It was during my walk along the Minhocão – São Paulo’s grotesquely endearing monument to the car – that I first spotted it: an islet of tiled perfection in a city full of fractured and forgotten pavements.
An isle of tiled perfection (otherwise known as a ‘curb extension’). Note, the Minhocão in the background.
Unlike the pragmatically Ilha Grande (big island) and Ilhabela (beautiful island) which sit along the coast between Rio and São Paulo, mine is no island of exotica but instead one of Ballardian concrete.
Why, though, my fascination with a slab of paving in an unremarkable neighbourhood like Santa Cecília? Aren’t those ‘real’ islands on the Atlantic coast infinitely more interesting? Perhaps, but thousands of words have already been written in their honour; they’ve been Trip Advised to death.
What interests me are the ignored curiosities on our streets, and taking the time to stop, notice and appreciate them. As psychogeographer and novelist Iain Sincliar observes: ‘Walking is the best way to explore and exploit the city…allowing the fiction of an underlying pattern to reveal itself’. Continue Reading
During my formative years I remember one of my friends remarking that it’s impossible to ever be lost in London because most of the time you never know where you are in the first-place.
Back then I was inclined to agree because despite living just ten miles from Central London I only sporadically ventured there, and when I did I often found myself feeling slightly disorientated by its relentless bustle and vast mazy topography.
Later though, as I worked in and around London, and travelled more outside of the UK, I came to appreciate London’s randomness as being part of its endearing charm; the ability to amble aimlessly around its meandering streets far preferable to the irksome intermittences walkers suffer on the streets of obsessively gridded cities like Buenos Aires. Continue Reading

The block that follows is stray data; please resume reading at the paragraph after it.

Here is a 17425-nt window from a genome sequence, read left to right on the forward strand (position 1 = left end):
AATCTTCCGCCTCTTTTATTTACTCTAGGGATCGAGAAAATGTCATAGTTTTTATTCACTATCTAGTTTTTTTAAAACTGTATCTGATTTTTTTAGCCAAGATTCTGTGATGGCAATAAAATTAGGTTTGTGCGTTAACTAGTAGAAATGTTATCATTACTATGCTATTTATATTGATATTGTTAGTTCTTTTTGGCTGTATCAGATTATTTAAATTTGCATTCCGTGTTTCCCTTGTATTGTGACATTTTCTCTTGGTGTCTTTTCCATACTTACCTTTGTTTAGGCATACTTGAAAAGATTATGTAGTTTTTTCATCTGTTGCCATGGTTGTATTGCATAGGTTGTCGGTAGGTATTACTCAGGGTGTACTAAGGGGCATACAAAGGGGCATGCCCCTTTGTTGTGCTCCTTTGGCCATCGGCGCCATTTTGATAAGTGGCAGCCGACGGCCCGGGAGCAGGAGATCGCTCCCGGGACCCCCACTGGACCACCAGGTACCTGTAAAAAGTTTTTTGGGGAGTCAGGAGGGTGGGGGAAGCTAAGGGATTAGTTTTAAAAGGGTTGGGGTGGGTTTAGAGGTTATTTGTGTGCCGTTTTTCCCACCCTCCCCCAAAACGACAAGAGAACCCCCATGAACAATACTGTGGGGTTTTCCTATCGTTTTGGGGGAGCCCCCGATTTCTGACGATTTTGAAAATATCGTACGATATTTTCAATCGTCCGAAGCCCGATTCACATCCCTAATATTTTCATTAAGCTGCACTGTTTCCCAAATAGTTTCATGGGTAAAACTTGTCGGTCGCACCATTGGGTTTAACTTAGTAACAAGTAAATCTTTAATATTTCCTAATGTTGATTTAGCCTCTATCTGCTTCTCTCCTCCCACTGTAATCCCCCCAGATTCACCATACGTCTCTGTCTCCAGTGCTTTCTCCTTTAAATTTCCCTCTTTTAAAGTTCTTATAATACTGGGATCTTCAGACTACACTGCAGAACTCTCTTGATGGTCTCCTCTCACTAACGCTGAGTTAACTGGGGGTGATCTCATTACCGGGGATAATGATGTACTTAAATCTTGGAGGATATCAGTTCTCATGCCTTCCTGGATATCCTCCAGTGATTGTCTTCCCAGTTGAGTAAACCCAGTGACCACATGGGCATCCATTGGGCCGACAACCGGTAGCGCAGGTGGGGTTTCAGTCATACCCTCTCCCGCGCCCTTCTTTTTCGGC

The Minhocão (known officially as Via Elevado Presidente Costa e Silva), is a 2.2 mile (3.5km) long elevated highway that perhaps exemplifies best how São Paulo came to privilege driving over walking and using public transportation.
Built in 1971, during a period in which the car industry was highly influential* and the city experienced rapid and unplanned growth**, the Minhocão was seen as being the solution to the problem of urban mobility – although today it instead symbolises all the worst aspects of São Paulo’s outdated infrastructure.
The highway earnt its nickname (Minhocão means “big worm”***) from the way in which it snakes through the city, from Barra Funda in the west to República in the centre. However, it might just as well be called “the thrombotic vein”, seeing as it is forever clogged with cars**** being pumped towards the beating heart of the city centre.
My first experience of the Minhocão came one rush hour morning as I caught a lift into town with my father-in-law, and I couldn’t help but be struck by how both sides of it are hugged by office and residential high-rises, although moving at speed made it difficult to fully appreciate this peculiarly intimate relationship.
Shortly after moving to São Paulo I started Portuguese lessons at FAAP, a university opposite the Pacaembu football stadium that is about 6km (3.5 miles) from where I live in the north of the city.
Estádio do Pacaembu
As a non-driver – as in, I’ve never learnt to drive – my options for travelling around São Paulo, and to and from FAAP, were much the same as those available to me back in London: taxi, public transport or on foot.
Essentially unemployed, hailing a taxi three times a week hardly seemed like the most cost-effective way to manage my meagre savings, and whilst walking would have been my preferred option – I easily walked well-over around 6km a day whilst working in London – I was still a little bit overwhelmed by my new surroundings. This left public transport.